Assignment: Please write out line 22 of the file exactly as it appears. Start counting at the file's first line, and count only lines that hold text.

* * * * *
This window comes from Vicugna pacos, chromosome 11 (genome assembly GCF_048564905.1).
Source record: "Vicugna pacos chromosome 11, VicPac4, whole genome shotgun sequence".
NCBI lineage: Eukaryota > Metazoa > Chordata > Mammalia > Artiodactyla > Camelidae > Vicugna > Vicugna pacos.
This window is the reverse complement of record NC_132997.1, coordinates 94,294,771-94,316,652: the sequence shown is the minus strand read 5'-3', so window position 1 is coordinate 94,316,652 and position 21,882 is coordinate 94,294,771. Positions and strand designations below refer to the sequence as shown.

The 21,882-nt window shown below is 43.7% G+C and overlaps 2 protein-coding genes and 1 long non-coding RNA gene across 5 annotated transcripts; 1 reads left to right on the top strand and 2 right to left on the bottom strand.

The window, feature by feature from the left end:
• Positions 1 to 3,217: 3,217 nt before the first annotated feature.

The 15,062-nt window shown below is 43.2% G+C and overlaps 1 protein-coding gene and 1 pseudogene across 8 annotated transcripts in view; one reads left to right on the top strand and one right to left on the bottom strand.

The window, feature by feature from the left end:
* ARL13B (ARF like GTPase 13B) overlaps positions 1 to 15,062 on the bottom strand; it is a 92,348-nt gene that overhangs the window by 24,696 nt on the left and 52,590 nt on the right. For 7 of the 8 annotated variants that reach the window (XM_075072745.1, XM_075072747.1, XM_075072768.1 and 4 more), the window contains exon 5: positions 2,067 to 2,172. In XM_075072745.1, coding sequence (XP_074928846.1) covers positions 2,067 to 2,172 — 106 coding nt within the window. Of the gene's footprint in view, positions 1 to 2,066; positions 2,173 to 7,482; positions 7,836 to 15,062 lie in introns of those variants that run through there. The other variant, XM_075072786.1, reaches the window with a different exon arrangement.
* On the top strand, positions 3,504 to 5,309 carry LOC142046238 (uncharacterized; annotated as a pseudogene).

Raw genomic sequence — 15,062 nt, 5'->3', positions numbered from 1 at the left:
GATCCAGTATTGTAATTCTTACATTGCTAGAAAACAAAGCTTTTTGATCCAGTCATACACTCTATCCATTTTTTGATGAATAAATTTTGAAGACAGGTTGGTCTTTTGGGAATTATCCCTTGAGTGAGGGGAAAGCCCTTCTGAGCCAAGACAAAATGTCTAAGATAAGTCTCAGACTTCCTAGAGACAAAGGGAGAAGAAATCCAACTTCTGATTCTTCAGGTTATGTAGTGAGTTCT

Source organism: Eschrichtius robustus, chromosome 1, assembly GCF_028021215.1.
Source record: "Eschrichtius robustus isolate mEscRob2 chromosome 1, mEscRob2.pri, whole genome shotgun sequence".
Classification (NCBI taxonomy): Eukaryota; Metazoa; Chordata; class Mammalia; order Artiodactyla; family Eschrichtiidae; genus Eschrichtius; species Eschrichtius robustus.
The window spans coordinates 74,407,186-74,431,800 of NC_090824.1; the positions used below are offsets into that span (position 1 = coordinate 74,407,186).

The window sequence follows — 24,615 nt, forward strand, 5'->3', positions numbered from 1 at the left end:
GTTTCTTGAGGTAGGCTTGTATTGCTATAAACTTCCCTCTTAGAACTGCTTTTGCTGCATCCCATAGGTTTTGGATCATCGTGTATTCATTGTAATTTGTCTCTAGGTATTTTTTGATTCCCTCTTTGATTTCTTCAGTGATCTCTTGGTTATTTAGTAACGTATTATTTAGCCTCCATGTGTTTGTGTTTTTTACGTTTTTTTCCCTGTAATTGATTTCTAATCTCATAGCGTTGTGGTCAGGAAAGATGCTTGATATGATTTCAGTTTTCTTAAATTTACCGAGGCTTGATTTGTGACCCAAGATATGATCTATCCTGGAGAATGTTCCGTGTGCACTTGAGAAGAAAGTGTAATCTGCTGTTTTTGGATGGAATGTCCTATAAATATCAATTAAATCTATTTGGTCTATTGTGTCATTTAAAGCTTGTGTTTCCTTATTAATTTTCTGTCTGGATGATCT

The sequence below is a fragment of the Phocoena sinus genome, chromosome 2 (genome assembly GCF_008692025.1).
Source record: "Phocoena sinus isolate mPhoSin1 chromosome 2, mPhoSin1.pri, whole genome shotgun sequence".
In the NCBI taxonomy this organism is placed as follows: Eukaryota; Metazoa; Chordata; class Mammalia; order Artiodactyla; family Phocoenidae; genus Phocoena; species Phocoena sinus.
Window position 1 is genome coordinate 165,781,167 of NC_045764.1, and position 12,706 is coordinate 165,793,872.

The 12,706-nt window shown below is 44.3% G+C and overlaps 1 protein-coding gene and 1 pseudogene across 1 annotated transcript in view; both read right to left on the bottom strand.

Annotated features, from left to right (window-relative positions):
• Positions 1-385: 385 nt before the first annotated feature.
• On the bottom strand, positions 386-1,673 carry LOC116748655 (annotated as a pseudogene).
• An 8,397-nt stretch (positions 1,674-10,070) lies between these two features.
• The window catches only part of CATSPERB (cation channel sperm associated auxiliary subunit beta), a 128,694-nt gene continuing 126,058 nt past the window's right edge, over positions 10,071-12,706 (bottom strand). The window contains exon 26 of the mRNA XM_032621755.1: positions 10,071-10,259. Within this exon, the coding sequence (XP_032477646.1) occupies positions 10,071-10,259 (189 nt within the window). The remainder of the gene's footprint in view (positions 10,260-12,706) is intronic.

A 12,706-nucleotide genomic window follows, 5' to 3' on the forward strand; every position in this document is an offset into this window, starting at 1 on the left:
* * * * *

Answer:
In the NCBI taxonomy this organism is placed as follows: Eukaryota; Metazoa; Chordata; class Mammalia; order Artiodactyla; family Phocoenidae; genus Phocoena; species Phocoena sinus.